Sometimes all it takes to spark an idea is witnessing a simple incident. The ability to see the possibility for change in everyday life is what differentiates inventive entrepreneurs from the rest. This is exactly what led Mackram Raydan, a young computer engineer and independent software consultant, to found Cuevox.
How it all Started
The idea for Cuevox came while Raydan (pictured left) was waiting for his turn at a clinic, and noticed that a patient had missed his appointment without cancelling because he allegedly forgot about it. What shocked Raydan more is that the clinic had to turn away a walk-in patient because the doctor was fully booked. This made him think about the ways this kind of problem could be solved, especially since both the clinic and the patient were losing out.
Thus the basic idea for Cuevox was born: No Lost Appointments.
Raydan built Cuevox using Twilio software, which allows you to make calls using web protocols. Cuevox is designed to call, SMS, or e-mail clients to ask them whether they will be making the appointment or not. It then notifies the business of clients’ responses, allowing them to deal with short notice cancellations and reschedule appointments to accommodate new clients.
Setting up reminders with Cuevox
Cuevox is mostly aimed at small and medium-sized enterprises. revenue model is based on a monthly membership. Several plans are available for clients depending on their rate of use. If a business exceeds the allotted number of monthly calls, it can purchase extra calls and any unused credit will be transferred into next month’s account. Cuevox differentiates itself from its competitors by allowing businesses to support multiple users and schedules under one account.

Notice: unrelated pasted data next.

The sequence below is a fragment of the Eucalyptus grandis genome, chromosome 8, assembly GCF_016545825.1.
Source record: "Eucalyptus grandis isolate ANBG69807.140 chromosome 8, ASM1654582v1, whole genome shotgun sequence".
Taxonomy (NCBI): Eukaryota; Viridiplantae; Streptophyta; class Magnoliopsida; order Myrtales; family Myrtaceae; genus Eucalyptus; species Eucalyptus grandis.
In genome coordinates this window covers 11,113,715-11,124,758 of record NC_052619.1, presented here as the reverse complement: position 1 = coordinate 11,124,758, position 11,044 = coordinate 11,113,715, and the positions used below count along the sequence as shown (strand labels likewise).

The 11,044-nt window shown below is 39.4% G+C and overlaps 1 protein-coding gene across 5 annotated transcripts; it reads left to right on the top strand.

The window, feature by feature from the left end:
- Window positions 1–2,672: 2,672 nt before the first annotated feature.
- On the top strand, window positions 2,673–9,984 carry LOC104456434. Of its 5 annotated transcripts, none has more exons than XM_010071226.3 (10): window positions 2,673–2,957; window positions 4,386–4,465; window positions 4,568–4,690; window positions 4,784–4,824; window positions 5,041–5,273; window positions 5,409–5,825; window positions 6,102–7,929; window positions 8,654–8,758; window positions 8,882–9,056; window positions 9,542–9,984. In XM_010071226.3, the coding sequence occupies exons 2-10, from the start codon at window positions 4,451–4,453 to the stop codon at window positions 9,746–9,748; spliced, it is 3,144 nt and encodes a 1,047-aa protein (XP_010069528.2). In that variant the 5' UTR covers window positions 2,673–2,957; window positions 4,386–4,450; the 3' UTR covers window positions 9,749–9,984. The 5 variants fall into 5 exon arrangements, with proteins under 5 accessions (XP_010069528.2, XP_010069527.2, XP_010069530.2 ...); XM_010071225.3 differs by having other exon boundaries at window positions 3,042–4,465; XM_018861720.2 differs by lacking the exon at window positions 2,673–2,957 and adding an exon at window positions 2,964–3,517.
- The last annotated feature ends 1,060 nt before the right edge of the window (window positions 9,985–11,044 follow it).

Growth and Challenges
As of now, Cuevox is primarily used by customers in North America, but Raydan’s plan is to establish the product in the Middle East market as well, since there is demand; scheduling tends to be a bit chaotic and reminder software would be useful in many businesses.
Screenshot of Cuevox’s user interface and its various options
However, when it comes to having a local presence, Raydan notes that it has been difficult to establish a self-funded independent company in Lebanon, where the government rules are not very accommodating for entrepreneurs. Regulations require new companies to have an attorney and a certified accountant, both of which drive costs up. The impossibly slow internet connection in Lebanon, while it may be changing this year, has also been a barrier. These factors drove Raydan to establish his company offshore, in the U.K.
On a personal level, Raydan has also had difficulty juggling his job as a software consultant and the creation of Cuevox, but this has become easier after going through the initial development cycle. Another recent challenge he has encountered is the rising cost of the Twilio license, which is causing him to consider other options for building Cuevox’s platform.
Yet despite these challenges, Raydan is pushing forward with plans to scale. He has made his backend solution available to companies who want to develop their own branded version of Cuevox, as he described in an interview with Wamda last year. He also intends to create a local sales force in Lebanon who use door-to-door sales tactics to reach potential offline clients. He also intends to further increase his presence on the web with an explanatory video of how Cuevox works, and improve its ability to integrate with other calendar applications like Outlook and Google.
Solving a problem one call at a time
The story of Cuevox is, ultimately, a universal startup story; the spark that inspired Mackram Raydan was the simply the realization of a problem could be solved. It addresses a larger societal need- the need for enhanced productivity and less time wasted- with a very simple solution. And as infrastructure in Lebanon improves, Cuevox may just be able to expand its market right at home.
[slider and thumb photo courtesy of Seeqnce]